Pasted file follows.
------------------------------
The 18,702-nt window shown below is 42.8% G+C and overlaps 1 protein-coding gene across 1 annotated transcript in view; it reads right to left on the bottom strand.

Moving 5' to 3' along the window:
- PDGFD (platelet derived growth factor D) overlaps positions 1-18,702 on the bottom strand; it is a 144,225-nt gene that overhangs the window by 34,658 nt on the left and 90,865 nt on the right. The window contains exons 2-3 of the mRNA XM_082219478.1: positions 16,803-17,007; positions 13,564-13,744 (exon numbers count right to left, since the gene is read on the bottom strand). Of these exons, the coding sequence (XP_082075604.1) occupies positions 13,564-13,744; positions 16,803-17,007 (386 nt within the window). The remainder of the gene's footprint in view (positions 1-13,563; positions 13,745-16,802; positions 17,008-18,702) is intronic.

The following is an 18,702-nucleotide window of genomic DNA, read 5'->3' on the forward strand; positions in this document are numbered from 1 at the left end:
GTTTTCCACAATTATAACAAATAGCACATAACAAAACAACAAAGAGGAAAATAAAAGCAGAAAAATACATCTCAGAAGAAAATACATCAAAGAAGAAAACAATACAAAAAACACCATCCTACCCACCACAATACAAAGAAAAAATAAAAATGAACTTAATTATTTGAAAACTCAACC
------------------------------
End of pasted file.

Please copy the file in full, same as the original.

The 18,702-nt window shown below is 42.8% G+C and overlaps 1 protein-coding gene across 1 annotated transcript in view; it reads right to left on the bottom strand.

Moving 5' to 3' along the window:
- PDGFD (platelet derived growth factor D) overlaps positions 1-18,702 on the bottom strand; it is a 144,225-nt gene that overhangs the window by 34,658 nt on the left and 90,865 nt on the right. The window contains exons 2-3 of the mRNA XM_082219478.1: positions 16,803-17,007; positions 13,564-13,744 (exon numbers count right to left, since the gene is read on the bottom strand). Of these exons, the coding sequence (XP_082075604.1) occupies positions 13,564-13,744; positions 16,803-17,007 (386 nt within the window). The remainder of the gene's footprint in view (positions 1-13,563; positions 13,745-16,802; positions 17,008-18,702) is intronic.

The following is an 18,702-nucleotide window of genomic DNA, read 5'->3' on the forward strand; positions in this document are numbered from 1 at the left end:
GTTTTCCACAATTATAACAAATAGCACATAACAAAACAACAAAGAGGAAAATAAAAGCAGAAAAATACATCTCAGAAGAAAATACATCAAAGAAGAAAACAATACAAAAAACACCATCCTACCCACCACAATACAAAGAAAAAATAAAAATGAACTTAATTATTTGAAAACTCAACC